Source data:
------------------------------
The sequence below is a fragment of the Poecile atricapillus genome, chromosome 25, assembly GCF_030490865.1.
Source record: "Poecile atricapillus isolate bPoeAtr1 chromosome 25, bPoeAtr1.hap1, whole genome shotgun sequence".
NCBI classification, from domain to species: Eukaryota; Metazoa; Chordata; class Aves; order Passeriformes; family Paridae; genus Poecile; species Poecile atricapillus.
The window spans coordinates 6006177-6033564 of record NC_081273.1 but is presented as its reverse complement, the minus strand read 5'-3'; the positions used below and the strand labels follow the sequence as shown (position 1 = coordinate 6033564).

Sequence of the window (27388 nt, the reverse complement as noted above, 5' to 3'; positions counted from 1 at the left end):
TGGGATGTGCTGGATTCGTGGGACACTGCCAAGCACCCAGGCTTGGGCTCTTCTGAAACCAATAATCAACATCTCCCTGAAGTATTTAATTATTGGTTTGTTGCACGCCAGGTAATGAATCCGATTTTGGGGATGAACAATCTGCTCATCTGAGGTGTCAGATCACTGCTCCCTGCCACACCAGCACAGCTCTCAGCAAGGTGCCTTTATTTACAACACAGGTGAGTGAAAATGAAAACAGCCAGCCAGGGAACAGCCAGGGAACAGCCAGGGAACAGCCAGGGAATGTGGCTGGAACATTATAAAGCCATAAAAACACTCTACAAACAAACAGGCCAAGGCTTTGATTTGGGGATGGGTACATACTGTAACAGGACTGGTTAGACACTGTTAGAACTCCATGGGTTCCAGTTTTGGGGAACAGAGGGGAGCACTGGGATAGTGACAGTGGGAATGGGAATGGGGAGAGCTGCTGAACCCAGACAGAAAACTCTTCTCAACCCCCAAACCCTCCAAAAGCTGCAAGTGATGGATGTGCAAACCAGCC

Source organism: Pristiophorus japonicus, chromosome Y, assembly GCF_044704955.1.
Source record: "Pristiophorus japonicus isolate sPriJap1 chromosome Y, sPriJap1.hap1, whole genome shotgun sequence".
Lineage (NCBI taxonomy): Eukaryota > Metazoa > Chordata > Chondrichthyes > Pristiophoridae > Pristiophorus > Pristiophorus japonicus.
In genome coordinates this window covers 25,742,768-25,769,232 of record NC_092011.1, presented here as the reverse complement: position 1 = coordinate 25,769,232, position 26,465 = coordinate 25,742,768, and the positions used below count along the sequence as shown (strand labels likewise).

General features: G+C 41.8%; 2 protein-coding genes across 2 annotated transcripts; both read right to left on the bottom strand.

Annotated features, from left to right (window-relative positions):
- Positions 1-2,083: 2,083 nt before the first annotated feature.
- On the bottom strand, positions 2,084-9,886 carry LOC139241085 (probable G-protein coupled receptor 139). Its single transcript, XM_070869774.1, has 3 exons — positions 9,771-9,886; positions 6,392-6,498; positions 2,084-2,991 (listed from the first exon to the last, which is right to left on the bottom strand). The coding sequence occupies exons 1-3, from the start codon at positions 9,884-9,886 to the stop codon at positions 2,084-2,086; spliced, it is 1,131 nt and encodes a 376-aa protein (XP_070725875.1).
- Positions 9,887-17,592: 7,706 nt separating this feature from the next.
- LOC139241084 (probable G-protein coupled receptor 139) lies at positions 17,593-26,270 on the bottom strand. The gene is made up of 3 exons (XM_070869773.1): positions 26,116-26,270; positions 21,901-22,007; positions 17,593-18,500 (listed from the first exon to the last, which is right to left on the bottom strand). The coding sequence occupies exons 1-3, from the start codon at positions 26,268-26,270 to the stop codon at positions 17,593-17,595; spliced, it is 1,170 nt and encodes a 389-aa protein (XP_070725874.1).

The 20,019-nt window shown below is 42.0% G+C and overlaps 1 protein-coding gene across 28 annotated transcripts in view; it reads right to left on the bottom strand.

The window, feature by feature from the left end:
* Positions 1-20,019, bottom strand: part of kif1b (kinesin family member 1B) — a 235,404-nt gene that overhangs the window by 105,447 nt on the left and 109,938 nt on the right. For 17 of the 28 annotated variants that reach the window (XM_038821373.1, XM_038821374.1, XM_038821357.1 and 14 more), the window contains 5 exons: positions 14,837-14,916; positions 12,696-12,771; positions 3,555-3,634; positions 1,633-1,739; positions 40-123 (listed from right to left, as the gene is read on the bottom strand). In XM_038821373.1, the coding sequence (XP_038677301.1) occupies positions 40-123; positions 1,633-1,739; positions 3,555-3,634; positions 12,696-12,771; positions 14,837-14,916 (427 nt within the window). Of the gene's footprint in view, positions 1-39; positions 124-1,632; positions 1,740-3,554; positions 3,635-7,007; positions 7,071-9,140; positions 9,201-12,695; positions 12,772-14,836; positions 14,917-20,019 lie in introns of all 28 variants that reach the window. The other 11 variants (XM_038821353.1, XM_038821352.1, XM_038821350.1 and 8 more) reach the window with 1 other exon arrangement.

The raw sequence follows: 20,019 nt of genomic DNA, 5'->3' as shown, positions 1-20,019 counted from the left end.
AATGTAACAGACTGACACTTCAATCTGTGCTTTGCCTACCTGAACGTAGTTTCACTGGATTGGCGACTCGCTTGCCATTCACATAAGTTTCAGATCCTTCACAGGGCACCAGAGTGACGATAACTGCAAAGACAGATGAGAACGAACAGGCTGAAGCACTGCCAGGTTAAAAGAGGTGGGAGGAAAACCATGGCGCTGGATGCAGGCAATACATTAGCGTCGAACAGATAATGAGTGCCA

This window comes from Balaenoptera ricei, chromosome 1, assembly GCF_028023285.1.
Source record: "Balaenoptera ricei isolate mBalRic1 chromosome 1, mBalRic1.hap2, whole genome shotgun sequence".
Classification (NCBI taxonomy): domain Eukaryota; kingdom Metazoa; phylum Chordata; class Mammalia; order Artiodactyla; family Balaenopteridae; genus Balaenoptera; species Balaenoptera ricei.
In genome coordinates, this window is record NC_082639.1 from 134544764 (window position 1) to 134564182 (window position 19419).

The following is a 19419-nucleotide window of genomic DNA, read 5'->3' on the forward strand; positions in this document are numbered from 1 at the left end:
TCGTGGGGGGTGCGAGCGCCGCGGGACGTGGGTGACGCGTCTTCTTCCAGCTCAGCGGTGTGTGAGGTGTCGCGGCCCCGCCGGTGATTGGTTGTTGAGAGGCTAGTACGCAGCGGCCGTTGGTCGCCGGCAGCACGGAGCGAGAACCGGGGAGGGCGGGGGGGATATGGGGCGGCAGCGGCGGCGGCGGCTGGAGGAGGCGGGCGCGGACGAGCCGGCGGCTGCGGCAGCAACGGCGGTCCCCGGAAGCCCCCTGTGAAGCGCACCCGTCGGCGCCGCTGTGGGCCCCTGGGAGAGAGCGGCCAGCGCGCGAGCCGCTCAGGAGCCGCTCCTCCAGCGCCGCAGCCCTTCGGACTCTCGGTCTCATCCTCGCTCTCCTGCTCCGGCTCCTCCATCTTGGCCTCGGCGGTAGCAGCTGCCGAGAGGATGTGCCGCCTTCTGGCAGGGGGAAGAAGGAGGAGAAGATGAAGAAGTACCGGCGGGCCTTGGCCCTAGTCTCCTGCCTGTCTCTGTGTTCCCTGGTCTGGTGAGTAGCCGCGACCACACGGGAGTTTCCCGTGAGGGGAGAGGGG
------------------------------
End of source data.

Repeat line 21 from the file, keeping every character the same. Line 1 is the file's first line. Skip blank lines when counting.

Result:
AATGTAACAGACTGACACTTCAATCTGTGCTTTGCCTACCTGAACGTAGTTTCACTGGATTGGCGACTCGCTTGCCATTCACATAAGTTTCAGATCCTTCACAGGGCACCAGAGTGACGATAACTGCAAAGACAGATGAGAACGAACAGGCTGAAGCACTGCCAGGTTAAAAGAGGTGGGAGGAAAACCATGGCGCTGGATGCAGGCAATACATTAGCGTCGAACAGATAATGAGTGCCA